What is Hydrogen and Where Does It Come From?
Hydrogen can be obtained from a wide variety of substances, but above all, from water which the earth has an abundance making it a secure energy for the future. Hydrogen has another decisive advantage: It is a climate-friendly and, when producing green hydrogen, it is even a climate-neutral energy carrier.
The only by-products of green hydrogen are oxygen and water.
Hydrogen is capable of lifting the space shuttle and will keep planes in the air for hours, so it is more than capable of heating our homes.
Hydrogen can be obtained from different substances, especially water. And we have an unlimited source of water on earth.
It can be a fuel or a coolant, generate electricity and heat. And it has even more potential in the future.
Along with Oxygen, hydrogen is the main component of water. It is a very light gas with the chemical formula H2 and has a huge potential to make the transition to a carbon-neutral energy supply.
Hydrogen does not naturally occur in its pure form. It needs to be produced. There are different ways of doing this, the most common terms to describe the way of production are green, blue and grey production - depending of the amount of CO2 emissions during the production process.
Green Hydrogen is considered the fuel of the future, for a simple reason: a zero carbon emission process. Green Hydrogen is efficient and 100% sustainable. Experts calculated that a change from grey to green hydrogen will already save 830 million tonnes of CO2 that are emitted annually. In the UK, green hydrogen is the aim but to begin with, there will be a mix of blue and green hydrogen.
To learn more about hydrogen's role of reducing future carbon emissions, sign up to our 'Hydrogen: The Role of Green Gas in the Decarbonisation of Heat' Training Course:
What is hydrogen
Three ways to produce hydrogen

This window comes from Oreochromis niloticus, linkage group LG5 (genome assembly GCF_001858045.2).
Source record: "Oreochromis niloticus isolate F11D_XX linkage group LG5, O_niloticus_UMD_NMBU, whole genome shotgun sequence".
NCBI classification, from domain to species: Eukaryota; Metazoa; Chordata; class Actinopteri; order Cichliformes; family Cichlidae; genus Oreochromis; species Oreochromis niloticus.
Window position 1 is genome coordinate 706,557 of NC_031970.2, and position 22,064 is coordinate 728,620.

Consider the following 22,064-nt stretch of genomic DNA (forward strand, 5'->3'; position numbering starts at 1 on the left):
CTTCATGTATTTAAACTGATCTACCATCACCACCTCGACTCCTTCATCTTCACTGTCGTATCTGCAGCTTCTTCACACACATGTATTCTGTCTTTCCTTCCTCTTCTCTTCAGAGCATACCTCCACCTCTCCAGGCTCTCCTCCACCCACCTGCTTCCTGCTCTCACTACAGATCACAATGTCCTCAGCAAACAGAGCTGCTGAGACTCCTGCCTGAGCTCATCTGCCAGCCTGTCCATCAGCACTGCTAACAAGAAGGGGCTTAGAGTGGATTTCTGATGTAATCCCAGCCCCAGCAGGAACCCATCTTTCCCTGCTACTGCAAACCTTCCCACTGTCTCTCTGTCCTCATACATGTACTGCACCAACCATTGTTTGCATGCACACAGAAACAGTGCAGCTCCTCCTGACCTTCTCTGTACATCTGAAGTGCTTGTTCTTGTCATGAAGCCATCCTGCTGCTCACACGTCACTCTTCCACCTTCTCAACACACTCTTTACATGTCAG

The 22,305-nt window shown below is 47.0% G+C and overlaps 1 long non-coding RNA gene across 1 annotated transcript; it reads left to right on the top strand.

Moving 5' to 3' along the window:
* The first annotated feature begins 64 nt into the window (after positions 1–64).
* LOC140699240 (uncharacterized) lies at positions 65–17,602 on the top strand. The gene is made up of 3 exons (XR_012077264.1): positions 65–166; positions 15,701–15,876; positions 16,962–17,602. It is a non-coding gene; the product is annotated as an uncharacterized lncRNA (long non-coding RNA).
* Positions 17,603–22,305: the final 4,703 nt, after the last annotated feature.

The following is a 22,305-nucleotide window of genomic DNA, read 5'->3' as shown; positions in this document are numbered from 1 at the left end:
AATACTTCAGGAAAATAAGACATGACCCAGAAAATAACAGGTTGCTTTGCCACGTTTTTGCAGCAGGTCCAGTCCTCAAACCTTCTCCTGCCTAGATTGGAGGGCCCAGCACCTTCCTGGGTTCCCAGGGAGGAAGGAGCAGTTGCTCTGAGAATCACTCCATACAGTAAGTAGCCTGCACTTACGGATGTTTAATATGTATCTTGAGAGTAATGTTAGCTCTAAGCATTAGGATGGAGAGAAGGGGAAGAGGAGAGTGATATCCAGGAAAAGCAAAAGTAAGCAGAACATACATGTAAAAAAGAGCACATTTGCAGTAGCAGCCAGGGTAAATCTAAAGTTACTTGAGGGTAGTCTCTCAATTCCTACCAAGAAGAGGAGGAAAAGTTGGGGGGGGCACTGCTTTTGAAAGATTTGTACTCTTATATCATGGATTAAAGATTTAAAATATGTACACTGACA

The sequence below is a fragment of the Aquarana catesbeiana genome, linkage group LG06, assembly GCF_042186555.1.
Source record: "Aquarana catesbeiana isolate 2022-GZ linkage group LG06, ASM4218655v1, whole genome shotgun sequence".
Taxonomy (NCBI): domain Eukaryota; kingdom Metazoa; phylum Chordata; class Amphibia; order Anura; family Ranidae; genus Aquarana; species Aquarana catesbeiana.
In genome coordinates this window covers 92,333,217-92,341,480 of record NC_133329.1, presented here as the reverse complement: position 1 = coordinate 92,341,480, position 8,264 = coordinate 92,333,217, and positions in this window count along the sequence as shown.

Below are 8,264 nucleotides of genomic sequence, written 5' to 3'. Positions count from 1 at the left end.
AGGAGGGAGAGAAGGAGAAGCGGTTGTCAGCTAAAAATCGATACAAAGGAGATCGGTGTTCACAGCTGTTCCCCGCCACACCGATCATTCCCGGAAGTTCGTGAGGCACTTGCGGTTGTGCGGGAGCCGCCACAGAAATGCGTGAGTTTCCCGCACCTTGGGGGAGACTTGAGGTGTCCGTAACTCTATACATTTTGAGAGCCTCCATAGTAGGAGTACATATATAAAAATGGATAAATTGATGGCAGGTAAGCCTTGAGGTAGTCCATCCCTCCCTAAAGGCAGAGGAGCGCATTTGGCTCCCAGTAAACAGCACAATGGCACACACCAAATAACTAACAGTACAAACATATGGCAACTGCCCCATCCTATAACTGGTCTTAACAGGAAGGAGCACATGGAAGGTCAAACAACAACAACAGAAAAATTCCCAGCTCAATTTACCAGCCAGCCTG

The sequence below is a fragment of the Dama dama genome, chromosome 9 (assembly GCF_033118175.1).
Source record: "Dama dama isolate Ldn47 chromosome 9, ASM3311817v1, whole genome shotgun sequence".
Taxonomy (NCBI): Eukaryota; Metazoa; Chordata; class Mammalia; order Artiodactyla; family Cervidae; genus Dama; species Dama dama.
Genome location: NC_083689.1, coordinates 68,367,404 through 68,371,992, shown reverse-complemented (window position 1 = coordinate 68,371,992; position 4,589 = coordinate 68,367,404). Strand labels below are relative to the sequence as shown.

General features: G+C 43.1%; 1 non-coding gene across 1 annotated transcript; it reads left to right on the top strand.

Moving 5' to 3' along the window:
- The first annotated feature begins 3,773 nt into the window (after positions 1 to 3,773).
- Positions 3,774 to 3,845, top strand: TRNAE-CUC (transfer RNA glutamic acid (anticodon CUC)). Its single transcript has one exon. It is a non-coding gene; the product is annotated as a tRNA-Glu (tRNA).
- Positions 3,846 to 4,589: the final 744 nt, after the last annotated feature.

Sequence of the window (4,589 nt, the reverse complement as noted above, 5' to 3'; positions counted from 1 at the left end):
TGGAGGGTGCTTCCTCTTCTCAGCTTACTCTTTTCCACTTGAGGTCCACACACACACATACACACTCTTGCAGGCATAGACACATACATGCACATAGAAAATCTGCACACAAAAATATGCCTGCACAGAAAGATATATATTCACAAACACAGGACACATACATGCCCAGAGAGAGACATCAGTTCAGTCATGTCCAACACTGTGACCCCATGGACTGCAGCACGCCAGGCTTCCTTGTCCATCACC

Hydrogen molecules (H2) are extremely rare on earth in their isolated form but there are numerous methods to extract hydrogen from water (H2O) or methane (CH4).
(1) By passing an electric current through water, we can break it down into oxygen and hydrogen, this process is called Electrolysis. If we only use sustainable generated electricity, such as wind or solar PV, the process does not generate any carbon emissions. (2) The hydrogen can then be stored in tanks or even underground caverns and transported via pipelines, tankers or trucks. (3) It can then be used wherever gas or other energy sources have been used so far.
Blue: C02 is stored
Blue hydrogen is produced from natural gas. The CO2 that is produced is not released into the atmosphere, but up to 90% of the CO2 can be stored in tanks or underground caverns preventing emissions. Lifecycle carbon emission savings of up to 85% are possible with blue hydrogen when compared to natural gas boilers. (Source: The CCC)
Grey: C02 is released into the atmosphere
Like blue hydrogen, grey hydrogen is produced from natural gas. However, the CO2 is not stored underground in this process, but gets released into the atmosphere and causes emissions. The ratio of hydrogen to CO2 is 1 to 10, meaning that 10 tonnes of CO2 are emitted for only one tonne of hydrogen.